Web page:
The league average RPI was 127. No one team was outstanding, but Hawai'i and San Jose State were decent. San Jose State was the WAC regular season champion, did not win the WAC tournament, and had a low RPI (below 64), and so was not chosen. Hawai'i did not win the WAC regular season title, didn't win the WAC tournament, and had a low RPI so also was not chosen. Fresno State won the WAC tournament, which was their only way to get a ticket to the NCAAs. Their quick elimination from the tournament was no surprise. Other than SJSU and Hawai'i, the conference was only average and the schedules reflected very few challenging teams. If the WAC is to be taken seriously, the teams must start scheduling stronger opposition. I know that is expensive but it's either do that or maintain the level of mediocrity most fans won't accept.Pac-10
The league average RPI was 85. This was by far the best RPI of all the conferences in the west. ASU was at or near the top of the national rankings for most of the year. ASU, OSU, USC, Stanford and Arizona have been baseball powerhouses for years and all play a national schedule. Oregon is building a program but has a way to go to catch up. Only Cal and Washington seemed to be a bit down this year. There is no league tournament and the top three teams in the Pac-10 were invited to the NCAA Tournament.MWC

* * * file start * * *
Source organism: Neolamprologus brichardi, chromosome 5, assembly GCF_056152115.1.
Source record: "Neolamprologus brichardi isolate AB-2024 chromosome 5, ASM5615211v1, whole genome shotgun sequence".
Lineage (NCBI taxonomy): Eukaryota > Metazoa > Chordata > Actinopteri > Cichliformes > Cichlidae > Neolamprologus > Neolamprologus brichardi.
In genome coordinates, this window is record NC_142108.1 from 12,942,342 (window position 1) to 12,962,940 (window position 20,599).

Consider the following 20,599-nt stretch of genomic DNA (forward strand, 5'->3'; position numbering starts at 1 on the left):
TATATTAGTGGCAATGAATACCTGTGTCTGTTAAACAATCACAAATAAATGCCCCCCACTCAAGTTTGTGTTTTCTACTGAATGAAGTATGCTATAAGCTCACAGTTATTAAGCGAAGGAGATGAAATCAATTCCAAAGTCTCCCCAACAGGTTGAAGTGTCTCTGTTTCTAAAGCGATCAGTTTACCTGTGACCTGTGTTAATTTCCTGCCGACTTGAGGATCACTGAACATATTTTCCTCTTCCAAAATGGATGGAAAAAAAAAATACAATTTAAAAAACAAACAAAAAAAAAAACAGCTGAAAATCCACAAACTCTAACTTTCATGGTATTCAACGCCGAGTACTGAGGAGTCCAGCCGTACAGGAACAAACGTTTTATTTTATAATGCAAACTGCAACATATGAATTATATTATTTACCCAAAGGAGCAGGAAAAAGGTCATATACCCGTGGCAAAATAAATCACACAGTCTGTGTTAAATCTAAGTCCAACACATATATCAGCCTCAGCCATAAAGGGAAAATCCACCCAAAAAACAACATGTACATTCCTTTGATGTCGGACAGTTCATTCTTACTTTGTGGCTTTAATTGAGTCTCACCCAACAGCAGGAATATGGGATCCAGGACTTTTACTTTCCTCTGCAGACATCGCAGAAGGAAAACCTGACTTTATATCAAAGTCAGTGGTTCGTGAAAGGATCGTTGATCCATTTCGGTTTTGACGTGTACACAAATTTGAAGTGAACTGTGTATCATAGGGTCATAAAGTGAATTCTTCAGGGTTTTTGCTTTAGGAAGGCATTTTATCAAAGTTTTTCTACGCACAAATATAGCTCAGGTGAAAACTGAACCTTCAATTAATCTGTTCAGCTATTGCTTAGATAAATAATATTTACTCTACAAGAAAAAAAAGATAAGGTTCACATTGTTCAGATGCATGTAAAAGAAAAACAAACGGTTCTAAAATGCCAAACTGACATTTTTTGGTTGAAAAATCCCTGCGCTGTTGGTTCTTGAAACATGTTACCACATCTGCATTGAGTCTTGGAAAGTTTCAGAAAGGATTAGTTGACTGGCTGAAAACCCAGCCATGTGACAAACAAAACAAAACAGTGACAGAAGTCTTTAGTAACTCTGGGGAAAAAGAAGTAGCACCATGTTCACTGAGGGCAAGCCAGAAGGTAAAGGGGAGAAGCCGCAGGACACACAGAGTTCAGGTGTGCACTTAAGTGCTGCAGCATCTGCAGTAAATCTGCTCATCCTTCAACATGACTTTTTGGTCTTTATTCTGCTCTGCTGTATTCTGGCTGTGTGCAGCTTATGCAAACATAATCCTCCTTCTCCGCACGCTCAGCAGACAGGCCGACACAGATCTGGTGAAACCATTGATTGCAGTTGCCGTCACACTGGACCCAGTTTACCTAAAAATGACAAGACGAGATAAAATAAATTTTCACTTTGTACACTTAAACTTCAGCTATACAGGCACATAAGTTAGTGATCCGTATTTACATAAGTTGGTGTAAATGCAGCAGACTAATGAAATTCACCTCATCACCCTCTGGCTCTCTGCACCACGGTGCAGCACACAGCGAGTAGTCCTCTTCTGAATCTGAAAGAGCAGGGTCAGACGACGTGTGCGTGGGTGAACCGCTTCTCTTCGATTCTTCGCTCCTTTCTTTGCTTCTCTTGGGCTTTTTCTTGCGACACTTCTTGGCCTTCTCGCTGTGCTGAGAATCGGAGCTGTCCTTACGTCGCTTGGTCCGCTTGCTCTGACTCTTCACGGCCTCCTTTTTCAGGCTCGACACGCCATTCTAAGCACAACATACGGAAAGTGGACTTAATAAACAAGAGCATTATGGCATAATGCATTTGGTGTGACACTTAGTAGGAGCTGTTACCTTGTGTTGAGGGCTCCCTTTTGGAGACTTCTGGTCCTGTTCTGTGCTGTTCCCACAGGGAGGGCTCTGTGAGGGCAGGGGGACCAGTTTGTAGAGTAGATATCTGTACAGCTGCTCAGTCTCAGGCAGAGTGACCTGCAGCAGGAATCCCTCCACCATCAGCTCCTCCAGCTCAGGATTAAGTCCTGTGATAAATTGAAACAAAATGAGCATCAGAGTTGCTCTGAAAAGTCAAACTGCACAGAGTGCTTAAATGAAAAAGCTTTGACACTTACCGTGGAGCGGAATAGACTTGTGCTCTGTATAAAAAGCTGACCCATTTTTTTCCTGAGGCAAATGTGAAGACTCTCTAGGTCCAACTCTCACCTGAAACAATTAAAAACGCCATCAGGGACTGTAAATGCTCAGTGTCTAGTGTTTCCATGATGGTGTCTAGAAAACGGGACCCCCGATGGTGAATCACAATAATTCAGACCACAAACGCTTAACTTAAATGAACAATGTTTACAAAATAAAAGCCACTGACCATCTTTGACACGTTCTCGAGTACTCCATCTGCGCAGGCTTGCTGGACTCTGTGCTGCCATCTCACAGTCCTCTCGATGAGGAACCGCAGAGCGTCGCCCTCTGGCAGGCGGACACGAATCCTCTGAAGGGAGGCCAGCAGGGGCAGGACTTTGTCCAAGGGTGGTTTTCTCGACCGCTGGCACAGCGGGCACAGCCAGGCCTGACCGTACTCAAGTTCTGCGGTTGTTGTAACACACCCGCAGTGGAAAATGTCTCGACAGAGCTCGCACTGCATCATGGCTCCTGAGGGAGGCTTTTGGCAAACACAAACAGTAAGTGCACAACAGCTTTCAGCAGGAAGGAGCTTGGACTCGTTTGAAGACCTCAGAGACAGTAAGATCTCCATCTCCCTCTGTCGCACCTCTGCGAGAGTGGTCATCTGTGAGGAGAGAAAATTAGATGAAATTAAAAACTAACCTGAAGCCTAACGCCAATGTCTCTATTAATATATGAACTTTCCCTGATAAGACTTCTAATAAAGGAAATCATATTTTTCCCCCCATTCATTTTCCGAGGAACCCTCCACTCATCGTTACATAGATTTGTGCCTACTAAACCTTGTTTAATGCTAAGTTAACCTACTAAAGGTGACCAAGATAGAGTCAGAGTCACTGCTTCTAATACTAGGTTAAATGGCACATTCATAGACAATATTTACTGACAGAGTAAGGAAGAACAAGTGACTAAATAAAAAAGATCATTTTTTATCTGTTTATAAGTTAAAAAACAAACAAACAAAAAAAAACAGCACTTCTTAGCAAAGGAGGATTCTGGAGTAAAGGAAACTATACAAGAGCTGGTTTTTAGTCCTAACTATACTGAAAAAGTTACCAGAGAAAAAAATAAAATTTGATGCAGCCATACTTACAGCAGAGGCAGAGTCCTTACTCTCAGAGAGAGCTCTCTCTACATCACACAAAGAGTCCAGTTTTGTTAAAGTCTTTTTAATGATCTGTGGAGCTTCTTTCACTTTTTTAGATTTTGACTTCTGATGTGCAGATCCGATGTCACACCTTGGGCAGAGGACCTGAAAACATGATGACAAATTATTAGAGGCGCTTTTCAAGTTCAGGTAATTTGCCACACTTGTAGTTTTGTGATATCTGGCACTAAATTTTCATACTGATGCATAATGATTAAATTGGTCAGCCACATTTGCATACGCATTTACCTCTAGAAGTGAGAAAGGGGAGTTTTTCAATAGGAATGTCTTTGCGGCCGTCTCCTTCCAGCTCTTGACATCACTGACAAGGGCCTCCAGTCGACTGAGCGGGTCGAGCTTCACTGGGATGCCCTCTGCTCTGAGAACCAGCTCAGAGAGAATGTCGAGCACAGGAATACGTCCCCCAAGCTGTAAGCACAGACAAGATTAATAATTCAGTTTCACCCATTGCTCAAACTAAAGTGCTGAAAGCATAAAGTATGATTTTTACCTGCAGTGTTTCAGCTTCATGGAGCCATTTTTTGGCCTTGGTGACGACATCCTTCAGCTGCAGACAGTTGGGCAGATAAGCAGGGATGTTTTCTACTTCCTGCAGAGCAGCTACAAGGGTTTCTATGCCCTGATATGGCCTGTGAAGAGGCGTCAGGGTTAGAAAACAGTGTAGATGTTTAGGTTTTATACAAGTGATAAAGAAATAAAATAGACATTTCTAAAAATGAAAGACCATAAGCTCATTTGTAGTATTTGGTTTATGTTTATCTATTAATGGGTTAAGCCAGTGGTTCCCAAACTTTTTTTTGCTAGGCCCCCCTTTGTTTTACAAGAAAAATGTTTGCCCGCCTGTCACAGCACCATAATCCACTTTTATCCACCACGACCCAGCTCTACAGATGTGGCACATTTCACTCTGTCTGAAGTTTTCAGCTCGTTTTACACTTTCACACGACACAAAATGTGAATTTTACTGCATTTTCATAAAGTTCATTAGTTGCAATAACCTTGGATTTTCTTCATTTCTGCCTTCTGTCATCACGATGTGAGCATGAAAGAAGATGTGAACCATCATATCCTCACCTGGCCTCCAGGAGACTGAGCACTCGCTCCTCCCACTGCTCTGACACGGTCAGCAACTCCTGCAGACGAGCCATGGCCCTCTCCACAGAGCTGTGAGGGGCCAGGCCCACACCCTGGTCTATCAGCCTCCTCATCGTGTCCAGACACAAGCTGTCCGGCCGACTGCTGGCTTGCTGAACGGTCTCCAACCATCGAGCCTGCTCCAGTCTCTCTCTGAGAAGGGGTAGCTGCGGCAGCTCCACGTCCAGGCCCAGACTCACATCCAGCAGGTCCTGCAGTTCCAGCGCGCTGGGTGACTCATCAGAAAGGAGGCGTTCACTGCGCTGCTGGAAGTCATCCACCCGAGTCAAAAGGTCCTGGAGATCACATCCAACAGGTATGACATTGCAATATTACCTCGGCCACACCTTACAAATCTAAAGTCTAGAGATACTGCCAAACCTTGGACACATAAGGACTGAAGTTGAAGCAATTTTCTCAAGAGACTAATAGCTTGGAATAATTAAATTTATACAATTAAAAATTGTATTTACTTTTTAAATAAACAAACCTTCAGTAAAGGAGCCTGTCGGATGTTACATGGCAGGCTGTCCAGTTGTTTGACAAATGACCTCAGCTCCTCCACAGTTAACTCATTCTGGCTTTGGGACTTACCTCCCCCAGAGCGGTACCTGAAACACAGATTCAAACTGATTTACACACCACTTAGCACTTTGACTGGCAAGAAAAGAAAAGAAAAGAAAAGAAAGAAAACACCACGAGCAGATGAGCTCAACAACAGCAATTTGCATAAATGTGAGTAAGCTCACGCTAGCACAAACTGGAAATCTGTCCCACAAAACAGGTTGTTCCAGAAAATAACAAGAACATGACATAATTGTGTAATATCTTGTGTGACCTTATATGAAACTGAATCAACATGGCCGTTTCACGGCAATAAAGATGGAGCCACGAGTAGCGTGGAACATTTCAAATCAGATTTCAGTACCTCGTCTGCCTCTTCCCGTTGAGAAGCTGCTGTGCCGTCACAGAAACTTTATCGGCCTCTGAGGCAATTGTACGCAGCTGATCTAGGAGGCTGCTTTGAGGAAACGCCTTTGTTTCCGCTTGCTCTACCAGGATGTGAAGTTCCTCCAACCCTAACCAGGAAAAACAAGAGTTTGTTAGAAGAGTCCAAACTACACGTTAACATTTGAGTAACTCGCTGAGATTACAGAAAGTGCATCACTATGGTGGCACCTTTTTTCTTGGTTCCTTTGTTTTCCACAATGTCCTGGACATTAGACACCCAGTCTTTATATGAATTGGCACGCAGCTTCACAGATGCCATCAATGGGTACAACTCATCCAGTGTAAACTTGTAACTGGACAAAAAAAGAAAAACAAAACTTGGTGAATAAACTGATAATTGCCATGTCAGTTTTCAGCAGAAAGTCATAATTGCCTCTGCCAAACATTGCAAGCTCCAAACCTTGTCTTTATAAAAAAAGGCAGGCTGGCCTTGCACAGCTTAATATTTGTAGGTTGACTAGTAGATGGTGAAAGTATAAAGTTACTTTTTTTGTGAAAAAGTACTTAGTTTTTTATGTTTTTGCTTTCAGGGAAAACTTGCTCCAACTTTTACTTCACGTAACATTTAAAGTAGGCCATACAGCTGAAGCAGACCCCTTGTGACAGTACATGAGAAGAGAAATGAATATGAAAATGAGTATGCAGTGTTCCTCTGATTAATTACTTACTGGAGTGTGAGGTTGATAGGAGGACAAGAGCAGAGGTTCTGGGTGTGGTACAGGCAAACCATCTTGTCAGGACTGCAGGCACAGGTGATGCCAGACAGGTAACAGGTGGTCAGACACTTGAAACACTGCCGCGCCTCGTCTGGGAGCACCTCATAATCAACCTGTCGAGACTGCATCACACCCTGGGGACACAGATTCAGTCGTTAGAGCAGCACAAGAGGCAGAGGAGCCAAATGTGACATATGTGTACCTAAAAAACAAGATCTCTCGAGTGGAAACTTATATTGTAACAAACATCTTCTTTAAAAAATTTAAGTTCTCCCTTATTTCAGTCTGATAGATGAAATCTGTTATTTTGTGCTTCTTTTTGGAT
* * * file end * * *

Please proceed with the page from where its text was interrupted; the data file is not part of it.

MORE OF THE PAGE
|San Diego State||42|
The league average RPI was 110. TCU was the best team in the MWC as they won the regular season title. They also had a very strong OOC schedule, winning many of those games. Utah had little to show for a bad year but they won the conference tournament, which resulted in an automatic bid to the NCAA Tournament. San Diego State had a pretty good RPI, was third in the regular season, and lost in the championship game of the conference tournament. That resulted in them being chosen for the NCAAs. The fact that the Aztecs have the best pitcher in college baseball probably didn't hurt. The league's RPI was drastically dragged down by UNLV and Air Force.
The list I used is from the recently announced Louisville Slugger All-American team. I thought this a good measure of conference strength because these players are recognized throughout college baseball as being among the best at their respective position.WCC
|Daniel Bibona||UC Irvine||Pitcher||First|
|Eric Pettis||UC Irvine||Pitcher||Third|
|Ben Orloff||UC Irvine||Shortstop||Third|
|Daniel Renken||CSU Fullerton||Pitcher||Third|
|Bryan Marquez||New Mexico State||Shortstop||First|
|Tommy Mendonca||Fresno State||Third Base||Second|
|Mike Leake||Arizona State||Pitcher||First|
|Bryce Brentz||Arizona State||Outfield||First|
|Dillon Baird||Arizona||First Base||Second|
|Josh Spence||Arizona State||Pitcher||Third|
|Carlos Ramirez||Arizona State||Catcher||Third|
|Stephen Strasburg||San Diego State||Pitcher||First|
|Addison Reed||San Diego State||Pitcher||First|
|Mike Brownstein||New Mexico||Second Base||Second|